A deliciously gothic story of wishes and curses – a new dark fairy tale set against a Victorian backdrop full of lace and smoke.
Once upon a time Ella had wished for more than her life as a lowly maid.
Now forced to work hard under the unforgiving, lecherous gaze of the man she once called stepfather, Ella’s only refuge is in the books she reads by candlelight, secreted away in the library she isn’t permitted to enter.
One night, among her beloved books of far-off lands, Ella’s wishes are answered. At the stroke of midnight, a fairy godmother makes her an offer that will change her life: seven wishes, hers to make as she pleases. But each wish comes at a price and Ella must decide whether it’s one she’s willing to pay…
‘Wishes were supposed to be nice things. They were granted by smiling fairy godmothers and left everyone living happily ever after. They couldn’t leave her like this – lost in horror and disgust that was deep enough to drown in.’
Eleanor “Ella” Rose Hartley was once a little girl going on a young lady of society. However, this all came crumbling down, when her charge Mrs Pembroke suddenly died. Now Ella is forced to work for the House in which she once held higher standing; working long and hard days whilst freezing, starving and aching. But one night changes everything. A woman appears to Ella and offers her seven wishes that’ll enable her to change her life. The problem is, all magic comes with a price, and it’ll cost Ella’s soul.
To describe The Shadow in the Glass as a dark retelling of Cinderella is an understatement. It’s a story brimming with cruelty, vengeance and desire. To liken it to Laura Purcell’s work is a good starting point as I imagine other Purcell fans will notice the similarities to The Corset.
The Shadow in the Glass embodied such an ominous essence in a multitude of ways to easily describe it as harrowing. To put it bluntly, especially when Goodreads classifies this as YA, I felt this book’s nature was unnerving. There is physical abuse of the household maids, multiple references to past rape and potential future rape of maids, and also a graphic description of abortion and miscarriage. All of this left me feeling suffocated because of how gut churning and worried I was for the characters, and so, it certainly isn’t a light read.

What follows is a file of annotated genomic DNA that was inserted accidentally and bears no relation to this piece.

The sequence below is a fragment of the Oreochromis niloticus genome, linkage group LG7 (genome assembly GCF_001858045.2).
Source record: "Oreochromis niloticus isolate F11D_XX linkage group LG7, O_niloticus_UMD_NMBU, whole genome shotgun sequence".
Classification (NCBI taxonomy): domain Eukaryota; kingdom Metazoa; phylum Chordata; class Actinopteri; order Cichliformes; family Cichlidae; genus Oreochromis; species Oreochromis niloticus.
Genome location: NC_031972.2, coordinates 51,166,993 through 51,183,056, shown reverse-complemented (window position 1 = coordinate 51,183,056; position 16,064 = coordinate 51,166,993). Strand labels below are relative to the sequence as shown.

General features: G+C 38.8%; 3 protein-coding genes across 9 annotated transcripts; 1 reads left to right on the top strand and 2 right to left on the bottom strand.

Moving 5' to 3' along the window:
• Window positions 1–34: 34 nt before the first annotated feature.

By the book’s end, it’s easy to understand Ella’s decisions and actions even if one does not agree with them. She envisioned a particular life for herself, one she feels was robbed from her, and from where the story picks up, Ella imagines bitterly what life would’ve – should’ve – been like. It’s this bitterness in her heart that underpins everything and prevents her from seeing herself as anything but prey and a victim. She was ambitious, conceited and devious, punishingly so, often making her a rather off putting protagonist. However, in the same vein, she’s good hearted, rounding out her more questionable traits. Because of this, I found her a strong founded and well developed morally grey character.
I really enjoyed the novel’s predominant theme of power; through the power imbalance of employer and employee, societal social standing and also the magical elements of the power the wishes offered. The historical time period permitted such illustrious portrayals of Ella and her fellow maids being subject to the House’s hierarchy and the judgement and gossip of better off ladies in wider society.
The power the wishes held over the whole story, and not just Ella’s options, provided such a foreboding feeling about how things would turn out. It was impossible not to worry that things wouldn’t spell well for Ella. However, it became hard to accept that Ella wouldn’t use her wishes when she faced particular challenges, especially when it was clear how conniving Ella could be yet acted holier than thou with respect to the wishes – this issue, I felt, was primarily because of the novel’s weakest link: leaden prose. It wasn’t merely descriptive, it was excessive at times and subsequently sluggish. The book really would have benefited from its length being refined to not feel so overloaded. That’s ultimately what’s knocking my rating from 4 stars to 3 stars to an otherwise enjoyable debut.
This was a real pageturner for me – I’m talking laying awake at night itching to pick up my kindle and continue reading. I couldn’t get my mind off it. I stayed up into the wee hours to finish it. Other than some repetition and drawn out parts, this was an excellent debut. It’s not the first of its kind but it offers a grimly exhilarating spin on a classic fairytale and insight to the potential this author has going forward. Definitely worth picking up, especially if you love Laura Purcell.
Thank you kindly to the publishers and Netgalley for providing me with an e-ARC in exchange for an honest review.